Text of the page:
“Never doubt that a small group of thoughtful, committed citizens can change the world; indeed, it's the only thing that ever has.” Margaret Mead, US anthropologist
Our project focuses on a major issue in society today, and one that concerns philanthropic foundations, the health and wellbeing of Aboriginal people. In particular, we aim to facilitate the healing of intergenerational trauma and its consequences (e.g. addiction, mental health problems, suicide) amongst Aboriginal people. Empowerment and Connection are the foundation of such healing. People are empowered to heal by giving them hope (that healing is possible), understanding (of how healing can be achieved), and a sense of belonging. Connecting Aboriginal people to their culture, land, spirituality, family, community and history is key to healing.
Five years ago, David Clark developed the educational initiative Sharing Culture to help facilitate the healing of trauma. He emphasised the importance of adopting a strengths-based, solution-focused approach that celebrates success and cultivates positivity, acceptance and cultural pride. David has always believed in the power of Story in facilitating the healing process.
In John Stanton and Simon Akkerman, he has found two kindred spirits who also believe strongly in the healing power of Story. They have both worked with Aboriginal people for many years. They are recognised experts in their respective fields. John’s 40-year involvement with the Carrolup Story includes organising exhibitions of the children’s beautiful artworks to appreciative audiences. The complementary skills of these three individuals are just what this project needs.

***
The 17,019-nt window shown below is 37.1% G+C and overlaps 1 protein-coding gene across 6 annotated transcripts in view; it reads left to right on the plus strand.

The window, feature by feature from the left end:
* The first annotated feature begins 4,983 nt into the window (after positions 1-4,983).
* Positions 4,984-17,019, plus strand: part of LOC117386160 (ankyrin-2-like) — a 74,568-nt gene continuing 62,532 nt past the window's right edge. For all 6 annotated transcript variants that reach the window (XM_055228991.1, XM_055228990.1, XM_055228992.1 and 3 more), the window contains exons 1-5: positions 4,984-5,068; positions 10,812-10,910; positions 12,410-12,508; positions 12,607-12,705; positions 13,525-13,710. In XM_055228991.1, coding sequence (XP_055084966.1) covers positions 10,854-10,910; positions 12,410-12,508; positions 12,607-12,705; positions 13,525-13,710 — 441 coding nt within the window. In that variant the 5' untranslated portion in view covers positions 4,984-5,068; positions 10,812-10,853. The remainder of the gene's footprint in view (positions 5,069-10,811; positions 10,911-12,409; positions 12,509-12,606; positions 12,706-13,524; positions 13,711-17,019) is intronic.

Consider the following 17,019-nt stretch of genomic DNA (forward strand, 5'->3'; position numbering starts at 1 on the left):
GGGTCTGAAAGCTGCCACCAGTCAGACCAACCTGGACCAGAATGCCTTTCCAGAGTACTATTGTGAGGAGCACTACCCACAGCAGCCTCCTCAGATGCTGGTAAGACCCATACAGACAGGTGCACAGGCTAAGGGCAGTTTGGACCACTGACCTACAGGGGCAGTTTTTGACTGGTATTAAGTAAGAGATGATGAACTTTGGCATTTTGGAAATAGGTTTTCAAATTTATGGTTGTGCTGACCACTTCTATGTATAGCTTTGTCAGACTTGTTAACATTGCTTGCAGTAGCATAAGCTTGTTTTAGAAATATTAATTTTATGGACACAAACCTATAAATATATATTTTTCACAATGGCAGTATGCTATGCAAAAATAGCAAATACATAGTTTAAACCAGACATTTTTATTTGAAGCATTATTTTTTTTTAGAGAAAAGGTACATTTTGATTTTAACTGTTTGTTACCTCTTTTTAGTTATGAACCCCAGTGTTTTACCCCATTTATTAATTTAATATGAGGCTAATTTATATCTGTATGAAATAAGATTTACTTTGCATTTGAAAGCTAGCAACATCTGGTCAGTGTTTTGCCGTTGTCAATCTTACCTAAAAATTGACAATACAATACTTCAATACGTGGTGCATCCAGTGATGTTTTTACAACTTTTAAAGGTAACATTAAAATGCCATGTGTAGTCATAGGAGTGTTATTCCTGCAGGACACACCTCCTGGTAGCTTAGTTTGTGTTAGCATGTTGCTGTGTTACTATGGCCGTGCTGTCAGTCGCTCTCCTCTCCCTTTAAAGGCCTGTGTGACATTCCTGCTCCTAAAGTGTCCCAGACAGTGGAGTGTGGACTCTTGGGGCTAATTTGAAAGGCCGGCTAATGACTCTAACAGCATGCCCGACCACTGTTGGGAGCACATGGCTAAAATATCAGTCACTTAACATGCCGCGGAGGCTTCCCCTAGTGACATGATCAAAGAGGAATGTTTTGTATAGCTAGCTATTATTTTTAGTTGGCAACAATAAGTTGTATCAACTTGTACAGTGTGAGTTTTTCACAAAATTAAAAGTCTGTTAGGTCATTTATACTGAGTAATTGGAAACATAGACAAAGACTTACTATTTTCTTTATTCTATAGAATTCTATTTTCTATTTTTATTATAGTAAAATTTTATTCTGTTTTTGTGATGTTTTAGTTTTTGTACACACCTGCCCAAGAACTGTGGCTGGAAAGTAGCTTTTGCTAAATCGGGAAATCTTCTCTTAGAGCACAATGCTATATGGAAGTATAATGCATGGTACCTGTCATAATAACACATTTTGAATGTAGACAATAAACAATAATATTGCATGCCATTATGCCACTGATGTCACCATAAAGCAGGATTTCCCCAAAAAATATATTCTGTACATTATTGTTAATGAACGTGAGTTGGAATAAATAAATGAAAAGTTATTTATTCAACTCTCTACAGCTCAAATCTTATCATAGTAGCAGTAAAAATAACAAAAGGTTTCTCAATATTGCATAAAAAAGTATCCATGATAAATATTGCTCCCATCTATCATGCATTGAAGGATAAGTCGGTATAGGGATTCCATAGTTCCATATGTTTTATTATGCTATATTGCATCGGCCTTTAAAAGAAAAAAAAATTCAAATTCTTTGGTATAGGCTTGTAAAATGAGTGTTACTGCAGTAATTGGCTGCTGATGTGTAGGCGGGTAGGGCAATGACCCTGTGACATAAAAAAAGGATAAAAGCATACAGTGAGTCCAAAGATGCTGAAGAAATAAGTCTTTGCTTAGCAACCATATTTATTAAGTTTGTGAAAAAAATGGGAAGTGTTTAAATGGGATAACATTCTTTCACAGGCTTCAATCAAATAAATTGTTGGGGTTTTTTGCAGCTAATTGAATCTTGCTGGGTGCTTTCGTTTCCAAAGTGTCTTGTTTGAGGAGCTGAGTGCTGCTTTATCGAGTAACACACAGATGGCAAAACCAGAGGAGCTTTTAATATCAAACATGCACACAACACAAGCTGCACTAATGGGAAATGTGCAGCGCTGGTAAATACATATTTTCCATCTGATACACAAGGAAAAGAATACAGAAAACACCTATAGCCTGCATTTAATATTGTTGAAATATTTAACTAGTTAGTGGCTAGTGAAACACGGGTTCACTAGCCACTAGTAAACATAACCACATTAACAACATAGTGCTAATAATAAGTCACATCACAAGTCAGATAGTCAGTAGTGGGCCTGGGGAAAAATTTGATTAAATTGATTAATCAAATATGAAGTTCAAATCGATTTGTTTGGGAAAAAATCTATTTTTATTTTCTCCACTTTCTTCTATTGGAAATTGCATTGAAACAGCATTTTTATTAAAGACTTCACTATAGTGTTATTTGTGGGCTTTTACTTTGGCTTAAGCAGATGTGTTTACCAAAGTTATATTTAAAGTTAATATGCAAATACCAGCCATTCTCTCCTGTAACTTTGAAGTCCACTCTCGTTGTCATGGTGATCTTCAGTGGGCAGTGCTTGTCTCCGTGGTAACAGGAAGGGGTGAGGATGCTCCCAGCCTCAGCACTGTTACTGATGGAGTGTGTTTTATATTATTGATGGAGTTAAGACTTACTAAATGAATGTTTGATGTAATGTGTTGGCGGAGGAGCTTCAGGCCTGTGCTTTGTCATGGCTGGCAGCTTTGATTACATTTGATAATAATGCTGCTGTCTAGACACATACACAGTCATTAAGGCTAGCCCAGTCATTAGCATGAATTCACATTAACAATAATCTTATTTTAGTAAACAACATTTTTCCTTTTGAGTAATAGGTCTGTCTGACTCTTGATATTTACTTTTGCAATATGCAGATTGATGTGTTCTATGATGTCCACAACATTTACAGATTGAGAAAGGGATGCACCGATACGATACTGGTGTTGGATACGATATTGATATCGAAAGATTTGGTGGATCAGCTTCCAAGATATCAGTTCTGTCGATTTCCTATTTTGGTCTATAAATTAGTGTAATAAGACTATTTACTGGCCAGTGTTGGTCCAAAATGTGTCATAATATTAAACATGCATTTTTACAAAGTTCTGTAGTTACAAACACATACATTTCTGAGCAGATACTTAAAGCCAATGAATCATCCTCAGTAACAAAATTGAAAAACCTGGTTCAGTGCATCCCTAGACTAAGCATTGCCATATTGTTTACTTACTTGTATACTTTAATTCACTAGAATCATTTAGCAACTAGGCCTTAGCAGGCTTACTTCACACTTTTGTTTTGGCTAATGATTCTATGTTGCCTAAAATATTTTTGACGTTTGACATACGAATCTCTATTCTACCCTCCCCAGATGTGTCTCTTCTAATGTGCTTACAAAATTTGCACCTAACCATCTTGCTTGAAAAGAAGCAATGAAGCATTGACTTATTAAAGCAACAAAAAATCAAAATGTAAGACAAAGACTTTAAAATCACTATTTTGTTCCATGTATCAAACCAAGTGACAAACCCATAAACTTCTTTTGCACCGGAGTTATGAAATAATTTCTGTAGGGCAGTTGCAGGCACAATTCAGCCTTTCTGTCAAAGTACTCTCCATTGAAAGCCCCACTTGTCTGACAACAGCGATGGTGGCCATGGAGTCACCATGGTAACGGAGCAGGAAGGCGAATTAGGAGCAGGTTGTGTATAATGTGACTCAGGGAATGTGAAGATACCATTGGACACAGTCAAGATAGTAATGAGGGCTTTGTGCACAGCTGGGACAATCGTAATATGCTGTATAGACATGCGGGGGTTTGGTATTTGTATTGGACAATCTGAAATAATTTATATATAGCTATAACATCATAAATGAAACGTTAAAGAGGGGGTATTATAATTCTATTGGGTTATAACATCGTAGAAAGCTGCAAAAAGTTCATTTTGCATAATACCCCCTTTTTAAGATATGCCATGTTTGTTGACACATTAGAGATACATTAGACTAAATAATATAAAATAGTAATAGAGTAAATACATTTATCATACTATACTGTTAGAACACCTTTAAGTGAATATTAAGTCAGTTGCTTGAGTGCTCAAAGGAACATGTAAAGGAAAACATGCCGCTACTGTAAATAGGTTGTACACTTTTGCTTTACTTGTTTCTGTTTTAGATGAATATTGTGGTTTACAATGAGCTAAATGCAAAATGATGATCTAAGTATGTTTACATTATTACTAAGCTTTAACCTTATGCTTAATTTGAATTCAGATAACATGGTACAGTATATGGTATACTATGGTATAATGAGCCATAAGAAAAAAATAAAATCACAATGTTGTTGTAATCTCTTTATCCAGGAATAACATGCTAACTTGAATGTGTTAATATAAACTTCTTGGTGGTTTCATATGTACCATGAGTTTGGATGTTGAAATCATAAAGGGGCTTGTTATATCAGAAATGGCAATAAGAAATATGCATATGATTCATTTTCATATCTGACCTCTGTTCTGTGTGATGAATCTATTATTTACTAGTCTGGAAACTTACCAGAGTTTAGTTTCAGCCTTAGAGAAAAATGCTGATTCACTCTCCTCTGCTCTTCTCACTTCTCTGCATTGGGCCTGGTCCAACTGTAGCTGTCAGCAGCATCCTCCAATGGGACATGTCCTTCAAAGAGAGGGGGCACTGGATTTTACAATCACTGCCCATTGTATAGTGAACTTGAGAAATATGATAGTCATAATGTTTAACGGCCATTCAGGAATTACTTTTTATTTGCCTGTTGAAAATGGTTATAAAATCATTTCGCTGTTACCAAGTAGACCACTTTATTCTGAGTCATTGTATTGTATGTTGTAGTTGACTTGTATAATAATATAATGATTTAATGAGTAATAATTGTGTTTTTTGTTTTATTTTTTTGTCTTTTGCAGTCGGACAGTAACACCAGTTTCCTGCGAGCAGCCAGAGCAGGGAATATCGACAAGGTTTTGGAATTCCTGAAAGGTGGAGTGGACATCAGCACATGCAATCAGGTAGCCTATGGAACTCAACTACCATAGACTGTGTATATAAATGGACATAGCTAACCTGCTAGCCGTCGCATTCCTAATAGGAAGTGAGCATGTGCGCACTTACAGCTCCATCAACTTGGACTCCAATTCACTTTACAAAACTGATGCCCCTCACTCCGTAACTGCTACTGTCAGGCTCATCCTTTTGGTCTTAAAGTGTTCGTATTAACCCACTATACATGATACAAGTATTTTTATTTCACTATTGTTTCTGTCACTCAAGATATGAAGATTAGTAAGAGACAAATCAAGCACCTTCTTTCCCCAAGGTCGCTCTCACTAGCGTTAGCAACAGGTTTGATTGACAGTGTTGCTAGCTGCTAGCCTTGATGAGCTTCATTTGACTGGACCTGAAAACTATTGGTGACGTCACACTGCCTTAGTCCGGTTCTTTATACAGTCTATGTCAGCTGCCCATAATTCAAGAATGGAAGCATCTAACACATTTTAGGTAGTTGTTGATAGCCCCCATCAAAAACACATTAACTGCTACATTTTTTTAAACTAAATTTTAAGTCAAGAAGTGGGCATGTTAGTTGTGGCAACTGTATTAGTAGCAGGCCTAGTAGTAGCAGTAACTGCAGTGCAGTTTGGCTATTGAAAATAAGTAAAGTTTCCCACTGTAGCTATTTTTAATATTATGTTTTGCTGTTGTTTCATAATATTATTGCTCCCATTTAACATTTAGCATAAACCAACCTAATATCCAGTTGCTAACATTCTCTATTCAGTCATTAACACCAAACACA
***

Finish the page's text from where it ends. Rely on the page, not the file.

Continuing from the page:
Our documentary film and web-based resource will ensure a long-lasting impact. They will help create cultural pride amongst Aboriginal people, thereby facilitating connection to culture and, in turn, healing of historical trauma. They will empower Aboriginal people and catalyse grassroots activity. Our project will enhance awareness amongst non-Aboriginal people, thereby helping reduce the racism and prejudice which are barriers to healing. We want to ensure that Aboriginal and non-Aboriginal people walk alongside each other on equal terms to help improve society.
In the future, we will ensure that our website is handed over to a highly respected institution, such as our partner the Berndt Museum of Anthropology at the University of Western Australia, so that the Carrolup Story and our educational content can impact on future generations of Aboriginal and non-Aboriginal people.
Our project is based on the core values of authenticity, connection, courage, creativity, empathy, empowerment and trust.
What outcomes do you hope to achieve by making this film and how will you measure its impact?
Aims & Objectives